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What Is the SSAT? Expert Guide to the 3 Levels


Are you interested in going to private school? If so, you might need to take the SSAT to get in. But what is the SSAT? It's an admissions test that independent schools throughout the U.S. and the world use to assess their prospective students.

The test is available in three levels, so students in elementary, middle, and high school can take it. This comprehensive guide will go over each level of the SSAT so you can learn all about its purpose, structure, and questions. You'll also find six useful tips for test prep. To start, let's go over the purpose of the test.


What Is the SSAT and Who Takes It?

The SSAT is designed for students in grades 3 through 11 who are seeking admission to private schools. It's available in three levels: elementary for students in grades 3 and 4, middle for students in grades 5 through 7, and upper for students in grades 8 through 11.

Students take the test according to their current grade, not the one to which they'll be applying. If you're in 7th grade, for instance, you'd take the middle level test, not the upper level one. Similarly, 4th graders applying to 5th grade would take the elementary level, not the middle level.

Since you'll have to wait several weeks for your score report, you should take the test well ahead of any school application deadlines. Students can take the test more than once on various Saturdays throughout the school year. If you need to arrange a different testing date, then you can set up a "Flex Test." Unlike the regularly scheduled SSAT tests, you can only take one Flex Test per year.

For most students, the most convenient testing center will be a nearby private school. There are independent schools that administer the SSAT in countries all over the world. You can find the full list of private elementary, middle, and high schools that give the test on its official website.

The SSAT, like the SAT for colleges, is just one piece of a student's private school application. Along with strong grades and extracurriculars, the student should aim to present competitive test scores. With this in mind, let's take a closer look at what the SSAT tests at all three levels.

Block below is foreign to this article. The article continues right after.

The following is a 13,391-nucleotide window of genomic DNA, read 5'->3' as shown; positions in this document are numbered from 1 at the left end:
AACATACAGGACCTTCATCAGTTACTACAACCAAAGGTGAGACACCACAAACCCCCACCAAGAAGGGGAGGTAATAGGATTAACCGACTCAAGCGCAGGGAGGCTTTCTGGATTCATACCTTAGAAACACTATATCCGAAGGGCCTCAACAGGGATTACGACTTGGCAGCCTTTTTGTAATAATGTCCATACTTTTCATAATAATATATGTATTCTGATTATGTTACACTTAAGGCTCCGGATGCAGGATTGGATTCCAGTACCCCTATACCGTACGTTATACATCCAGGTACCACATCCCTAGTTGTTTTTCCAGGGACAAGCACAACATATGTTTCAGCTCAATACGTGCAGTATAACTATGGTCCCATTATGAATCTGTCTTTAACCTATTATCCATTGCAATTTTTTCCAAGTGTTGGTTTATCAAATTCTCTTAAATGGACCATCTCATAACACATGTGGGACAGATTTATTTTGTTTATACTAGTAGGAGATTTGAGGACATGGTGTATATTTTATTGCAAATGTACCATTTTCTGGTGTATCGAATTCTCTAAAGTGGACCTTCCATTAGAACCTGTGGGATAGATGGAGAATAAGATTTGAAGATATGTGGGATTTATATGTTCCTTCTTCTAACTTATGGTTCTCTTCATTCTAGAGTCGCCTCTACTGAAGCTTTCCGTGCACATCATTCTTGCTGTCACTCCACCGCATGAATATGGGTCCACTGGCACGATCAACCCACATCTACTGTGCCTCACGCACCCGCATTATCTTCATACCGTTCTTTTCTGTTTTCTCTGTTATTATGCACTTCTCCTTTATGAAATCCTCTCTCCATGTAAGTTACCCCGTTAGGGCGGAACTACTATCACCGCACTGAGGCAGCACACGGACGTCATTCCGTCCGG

The SSAT offers three delicious levels for elementary, middle, and high school students.


What Does the SSAT Test? Questions and Skills

Despite their differences, all levels of the SSAT share the same goal, to measure your verbal, quantitative, and reading comprehension skills. The verbal sections of the test ask about vocabulary, verbal reasoning, and relationships between ideas. The quantitative sections will ask you to solve problems with mathematical concepts. Finally, the reading sections present passages and ask questions about their content.

All three levels of the SSAT also have a writing section. This section is unscored, but your written response will be sent to score recipients. This means that admissions officers might read your response and use it as a sample of your writing skills. Younger students answer a creative writing prompt, while older students have a choice between writing a story or a more traditional essay.

Now that you have a general answer to the question of what the SSAT is, let's take a closer look at each level, starting with elementary. All of the sample questions are borrowed from the official website.


SSAT: Elementary Level

The elementary level is geared toward students in grades 3 and 4. The test at this level is unique since it's further divided into sublevels, one that's slightly easier for third graders and one that's a bit more advanced for fourth graders. Both tests, though, share the same format and structure.

The elementary level SSAT lasts one hour and 50 minutes and has a math, verbal, reading, and writing section. You can see the complete structure in the chart below.

Section Number of Questions Time
Math 30 30
Verbal 30 20
Break --- 15
Reading 28 30
Writing 1 prompt 15
Total: 89 110 minutes (1 hour, 50 minutes)


With this overall structure in mind, let's take a closer look at each individual section, starting with Math.


Elementary Level Math Section

The Math section features all multiple choice questions that ask about a variety of concepts. They might involve addition, subtraction, multiplication, and division. You could be asked to put numbers in order from least to greatest, or vice versa. You'll also encounter some basic geometry, measurement, and graphs.

The fourth-grade version of the test may also have a question or two about angles. Below are a couple of sample questions from the math section of the elementary level test. The first is a word problem testing comprehension and multiplication while the second is straightforward subtraction.

1. The Smith family drove 300 miles every day for 4 days. How far did they drive on their trip?
  1. 75 miles
  2. 304 miles
  3. 600 miles
  4. 1200 miles
  5. 1500 miles

2. 922 − 157 =
  1. 753
  2. 765
  3. 776
  4. 835
  5. 1079

After the 30-minute math section, students will start on a 20-minute verbal section.


Elementary Level Verbal Section

The verbal section asks two main types of questions: vocabulary questions and analogy questions. It tests vocabulary by presenting a word and asking you to choose its synonym from five options. The questions feature words from various subjects, including science, technology, and social studies. Here's an example of a typical vocabulary question that asks you to choose the presented word's synonym.


  1. join
  2. help
  3. delay
  4. finish